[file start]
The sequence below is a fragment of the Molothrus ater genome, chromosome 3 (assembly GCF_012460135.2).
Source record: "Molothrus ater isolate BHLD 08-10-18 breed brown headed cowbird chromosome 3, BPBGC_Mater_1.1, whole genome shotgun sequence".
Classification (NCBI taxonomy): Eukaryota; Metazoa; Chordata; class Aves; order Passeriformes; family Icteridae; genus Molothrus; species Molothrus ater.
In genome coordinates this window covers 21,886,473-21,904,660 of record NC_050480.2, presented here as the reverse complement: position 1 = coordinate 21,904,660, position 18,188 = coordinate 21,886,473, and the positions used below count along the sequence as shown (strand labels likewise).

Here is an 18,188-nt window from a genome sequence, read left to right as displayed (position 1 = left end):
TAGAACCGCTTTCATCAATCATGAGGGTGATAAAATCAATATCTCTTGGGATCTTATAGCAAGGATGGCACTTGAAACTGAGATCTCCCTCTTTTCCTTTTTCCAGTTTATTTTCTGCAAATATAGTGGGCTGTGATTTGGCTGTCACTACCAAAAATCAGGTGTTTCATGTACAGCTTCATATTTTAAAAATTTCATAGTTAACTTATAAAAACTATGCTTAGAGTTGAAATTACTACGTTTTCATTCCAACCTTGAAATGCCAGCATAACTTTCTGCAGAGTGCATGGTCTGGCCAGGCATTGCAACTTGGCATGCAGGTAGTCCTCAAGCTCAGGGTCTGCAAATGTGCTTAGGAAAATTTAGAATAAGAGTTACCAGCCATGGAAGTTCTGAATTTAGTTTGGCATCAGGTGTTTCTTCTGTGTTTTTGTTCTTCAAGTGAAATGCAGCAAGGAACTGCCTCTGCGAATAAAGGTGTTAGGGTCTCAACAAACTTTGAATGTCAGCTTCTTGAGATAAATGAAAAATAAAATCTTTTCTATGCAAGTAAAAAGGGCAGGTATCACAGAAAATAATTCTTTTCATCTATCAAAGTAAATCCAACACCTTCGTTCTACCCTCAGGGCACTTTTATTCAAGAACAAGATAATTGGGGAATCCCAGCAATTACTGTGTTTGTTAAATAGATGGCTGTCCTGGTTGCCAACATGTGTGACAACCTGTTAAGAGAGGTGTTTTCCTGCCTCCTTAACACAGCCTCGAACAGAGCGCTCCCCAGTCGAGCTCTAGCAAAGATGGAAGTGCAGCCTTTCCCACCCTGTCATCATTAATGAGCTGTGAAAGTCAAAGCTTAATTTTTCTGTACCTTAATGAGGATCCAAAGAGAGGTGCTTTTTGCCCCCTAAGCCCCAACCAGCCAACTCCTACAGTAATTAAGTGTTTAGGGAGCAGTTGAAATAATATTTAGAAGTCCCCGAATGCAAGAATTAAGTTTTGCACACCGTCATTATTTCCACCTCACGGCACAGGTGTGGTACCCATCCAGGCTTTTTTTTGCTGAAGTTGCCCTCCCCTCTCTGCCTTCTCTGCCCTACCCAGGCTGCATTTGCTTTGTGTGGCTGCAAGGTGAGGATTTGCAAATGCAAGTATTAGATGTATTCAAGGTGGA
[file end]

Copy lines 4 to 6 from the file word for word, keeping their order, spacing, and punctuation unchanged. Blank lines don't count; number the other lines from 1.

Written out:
In genome coordinates this window covers 21,886,473-21,904,660 of record NC_050480.2, presented here as the reverse complement: position 1 = coordinate 21,904,660, position 18,188 = coordinate 21,886,473, and the positions used below count along the sequence as shown (strand labels likewise).

Here is an 18,188-nt window from a genome sequence, read left to right as displayed (position 1 = left end):
TAGAACCGCTTTCATCAATCATGAGGGTGATAAAATCAATATCTCTTGGGATCTTATAGCAAGGATGGCACTTGAAACTGAGATCTCCCTCTTTTCCTTTTTCCAGTTTATTTTCTGCAAATATAGTGGGCTGTGATTTGGCTGTCACTACCAAAAATCAGGTGTTTCATGTACAGCTTCATATTTTAAAAATTTCATAGTTAACTTATAAAAACTATGCTTAGAGTTGAAATTACTACGTTTTCATTCCAACCTTGAAATGCCAGCATAACTTTCTGCAGAGTGCATGGTCTGGCCAGGCATTGCAACTTGGCATGCAGGTAGTCCTCAAGCTCAGGGTCTGCAAATGTGCTTAGGAAAATTTAGAATAAGAGTTACCAGCCATGGAAGTTCTGAATTTAGTTTGGCATCAGGTGTTTCTTCTGTGTTTTTGTTCTTCAAGTGAAATGCAGCAAGGAACTGCCTCTGCGAATAAAGGTGTTAGGGTCTCAACAAACTTTGAATGTCAGCTTCTTGAGATAAATGAAAAATAAAATCTTTTCTATGCAAGTAAAAAGGGCAGGTATCACAGAAAATAATTCTTTTCATCTATCAAAGTAAATCCAACACCTTCGTTCTACCCTCAGGGCACTTTTATTCAAGAACAAGATAATTGGGGAATCCCAGCAATTACTGTGTTTGTTAAATAGATGGCTGTCCTGGTTGCCAACATGTGTGACAACCTGTTAAGAGAGGTGTTTTCCTGCCTCCTTAACACAGCCTCGAACAGAGCGCTCCCCAGTCGAGCTCTAGCAAAGATGGAAGTGCAGCCTTTCCCACCCTGTCATCATTAATGAGCTGTGAAAGTCAAAGCTTAATTTTTCTGTACCTTAATGAGGATCCAAAGAGAGGTGCTTTTTGCCCCCTAAGCCCCAACCAGCCAACTCCTACAGTAATTAAGTGTTTAGGGAGCAGTTGAAATAATATTTAGAAGTCCCCGAATGCAAGAATTAAGTTTTGCACACCGTCATTATTTCCACCTCACGGCACAGGTGTGGTACCCATCCAGGCTTTTTTTTGCTGAAGTTGCCCTCCCCTCTCTGCCTTCTCTGCCCTACCCAGGCTGCATTTGCTTTGTGTGGCTGCAAGGTGAGGATTTGCAAATGCAAGTATTAGATGTATTCAAGGTGGA